The bounty of summer produce here in America would not be complete without the arrival of the juicy peach. Likewise in India, the dry season of early spring is blooming with sweet Alphonso mangoes. Lucky for me, these two fruits work beautifully together, and they form the core of this harmonious desert. Pies are an uncommon sight in India as most people don’t have ovens and prefer to serve their fruit raw. As we Americans can’t get enough of these flaky wonders, I set off to make a pie as it would be made in India, providing one had a place to bake and a desire to do it.
Indians love their spices and they put them in almost everything from chai (tea) in the morning to curry in the evening. However, not all spices are versatile enough to be everywhere. Out of all the spices present in the Indian pantry, it is probably green cardamom and ginger that work well with anyone. Ginger, with its pleasant pop of heat, is used with the same intensity that garlic is in Italian cuisine. Green cardamom is synonymous with both sweet and savory in India. With its elegant, floral flavor, nuanced with hints of vanilla, these little pods perk up an ordinary pie crust and give it loads of flavor. The crumb topping gets a little extra oomph from pistachios, which provide a very Indian crunch, and candied ginger, which is commonly blended, in its raw form, with mangoes to make chutneys and purees.
The ultimate wow factor of this desert is that these are tartlets, and hence, everyone gets their own little pie to enjoy. So much dough may seem intimidating at first, but you will be surprised to know that this dough is such an ease to put together, and because it has cream cheese, it remains really soft and workable. You’ll soon find yourself cranking out tartlets at a faster rate than your own neighborhood bakery. Furthermore, it doesn’t hurt to mention that these are bound to taste far superior and be followed by a shower of praise from your guests.
Recipe: Spiced Mango and Peach Tartlets
Adapted from Rick Bayless
- 1 1/3 cups all-purpose flour
- 1/4 teaspoon baking powder
- pinch of salt
- 1/2 teaspoon ground green cardamom seeds
- 4 ounces (1 stick) cold unsalted butter, cut into small pieces
- 3 ounces cold cream cheese, cut into small pieces
- 1/2 tablespoon apple cider vinegar
- 2 to 3 tablespoons cold water
- 2 tablespoons unsalted butter
- 2 1/2 pounds total of peaches, mangoes, or a mix of both, cut into 3/4 inch slices
- 3 tablespoons sugar
- cornstarch, to be used if the filling is too runny
The Crumb Topping
- 1/4 cup all-purpose flour
- 1/4 cup chopped unsalted pistachios
- 2 tablespoons dark brown sugar
- 2-3 tablespoons chopped candied ginger, adjust to taste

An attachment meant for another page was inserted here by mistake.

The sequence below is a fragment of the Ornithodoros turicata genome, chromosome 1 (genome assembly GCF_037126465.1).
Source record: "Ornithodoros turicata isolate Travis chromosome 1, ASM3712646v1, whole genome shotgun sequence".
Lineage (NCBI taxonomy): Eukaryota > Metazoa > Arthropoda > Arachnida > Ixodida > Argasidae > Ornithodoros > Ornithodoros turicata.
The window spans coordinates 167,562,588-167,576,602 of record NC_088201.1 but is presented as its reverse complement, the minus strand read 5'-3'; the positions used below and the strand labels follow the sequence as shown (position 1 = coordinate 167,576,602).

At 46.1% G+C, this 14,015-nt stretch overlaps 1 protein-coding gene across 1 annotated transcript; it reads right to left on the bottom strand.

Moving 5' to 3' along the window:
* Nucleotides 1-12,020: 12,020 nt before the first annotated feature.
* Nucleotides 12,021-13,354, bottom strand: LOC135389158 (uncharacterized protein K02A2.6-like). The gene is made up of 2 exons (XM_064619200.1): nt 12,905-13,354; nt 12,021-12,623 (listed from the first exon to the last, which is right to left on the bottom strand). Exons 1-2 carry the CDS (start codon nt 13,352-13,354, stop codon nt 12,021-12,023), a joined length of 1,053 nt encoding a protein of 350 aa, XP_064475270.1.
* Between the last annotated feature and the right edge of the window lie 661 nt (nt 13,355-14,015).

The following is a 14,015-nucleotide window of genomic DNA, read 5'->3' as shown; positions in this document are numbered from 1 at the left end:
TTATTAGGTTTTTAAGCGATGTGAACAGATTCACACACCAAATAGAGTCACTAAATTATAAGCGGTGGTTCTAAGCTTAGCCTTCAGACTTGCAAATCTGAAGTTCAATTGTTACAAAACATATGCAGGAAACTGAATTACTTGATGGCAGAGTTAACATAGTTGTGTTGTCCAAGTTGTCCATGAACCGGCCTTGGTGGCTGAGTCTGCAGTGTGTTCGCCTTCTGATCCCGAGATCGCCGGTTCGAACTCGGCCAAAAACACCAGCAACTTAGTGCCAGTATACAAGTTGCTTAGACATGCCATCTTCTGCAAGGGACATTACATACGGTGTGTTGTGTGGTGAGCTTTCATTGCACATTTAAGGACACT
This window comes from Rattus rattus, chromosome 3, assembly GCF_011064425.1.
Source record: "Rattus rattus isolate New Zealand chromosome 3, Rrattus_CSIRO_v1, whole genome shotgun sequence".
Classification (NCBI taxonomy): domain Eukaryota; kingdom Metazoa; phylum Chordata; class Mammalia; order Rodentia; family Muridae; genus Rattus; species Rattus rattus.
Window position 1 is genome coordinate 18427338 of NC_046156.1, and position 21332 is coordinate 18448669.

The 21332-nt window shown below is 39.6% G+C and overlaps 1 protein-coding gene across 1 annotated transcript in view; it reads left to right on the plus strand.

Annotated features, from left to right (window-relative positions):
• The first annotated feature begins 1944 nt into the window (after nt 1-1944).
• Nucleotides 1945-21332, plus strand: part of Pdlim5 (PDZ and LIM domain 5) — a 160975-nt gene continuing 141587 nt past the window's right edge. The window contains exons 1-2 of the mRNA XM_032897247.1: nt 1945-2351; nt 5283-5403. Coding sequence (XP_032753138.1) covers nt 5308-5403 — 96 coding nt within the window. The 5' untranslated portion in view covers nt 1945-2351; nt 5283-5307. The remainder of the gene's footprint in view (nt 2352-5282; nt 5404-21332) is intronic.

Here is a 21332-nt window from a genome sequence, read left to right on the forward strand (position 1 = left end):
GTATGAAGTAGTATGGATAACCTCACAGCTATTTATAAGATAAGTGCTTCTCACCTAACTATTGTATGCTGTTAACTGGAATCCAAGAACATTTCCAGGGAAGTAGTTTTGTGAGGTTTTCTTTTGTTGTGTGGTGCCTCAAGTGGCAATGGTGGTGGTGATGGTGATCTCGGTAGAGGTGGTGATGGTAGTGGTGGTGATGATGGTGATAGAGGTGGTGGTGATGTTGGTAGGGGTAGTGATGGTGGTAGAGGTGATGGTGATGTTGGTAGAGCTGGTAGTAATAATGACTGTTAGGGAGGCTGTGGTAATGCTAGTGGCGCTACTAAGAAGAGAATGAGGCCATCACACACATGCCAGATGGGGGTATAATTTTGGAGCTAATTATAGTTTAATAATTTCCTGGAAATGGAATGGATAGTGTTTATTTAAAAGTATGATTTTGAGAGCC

- 2 tablespoons softened unsalted butter, cut into small cubes
For the Dough: Add the flour, baking powder, and salt to a food processor or mixer. Add the butter and cream cheese. Pulse the mixture till the butter and cream cheese are the size of peas. Drizzle in the vinegar and water over the flour mixture and process till a dough begins to form. Turn the dough out onto a lightly floured surface and form into a ball. Cover the dough with plastic wrap and let it sit in the fridge for an hour.
For the Filling: Melt the butter in a large skillet over medium-high heat. Add the fruit and the sugar and cook till the fruit begins to release its juices. At this point, you can either add cornstarch and have a more traditional thickened fruit filling, or you can continue to cook the mixture till all the liquid as evaporated, and then you will end up with caramelized mangoes and peaches. Either way, your tarts will be delicious. Allow the filling to cool completely.
For the Crumb Topping: Combine all the ingredients in a small bowl. Using a fork or you fingers, mix until the topping begins to form small clumps that hold together. Set aside the crumb topping for later.
For Assembly: Preheat the oven to 400 degrees Fahrenheit. Divide the dough into six pieces. Roll each piece out into a 6-inch wide disk. Place an equal portion of the cooled filling onto the center of each of the disks, allowing for a 1-inch border. Fold the border of dough over the edge of the filling, pleating it all the way around the filling and pinching the ends to form four corners. Be sure to leave the center open. Transfer the tartlets to a parchment paper-lined baking sheet. Top each of the tarts with the crumb topping. Bake in the oven for 25 to 30 minutes, till the crust is golden brown. Serve warm with a scoop of ice cream or a dollop of whipped cream.
- If Indian spices are not your thing, you can view the original recipe by Rick Bayless over here: http://www.rickbayless.com/recipe/view?recipeID=318
- Another clarification on the filling. In the Rick Bayless recipe, he caramelizes his mangoes by evaporating all of the liquid and thus he does not need any cornstarch to thicken the filling. If you are planning on keeping the fruit juices in your filling, as I did, you will need to add some cornstarch (about 2 teaspoons to a tablespoon) when the mixture comes to a boil and then mix it well so that it completely dissolves. This will prevent your filling from oozing out of the tart shell while it bakes.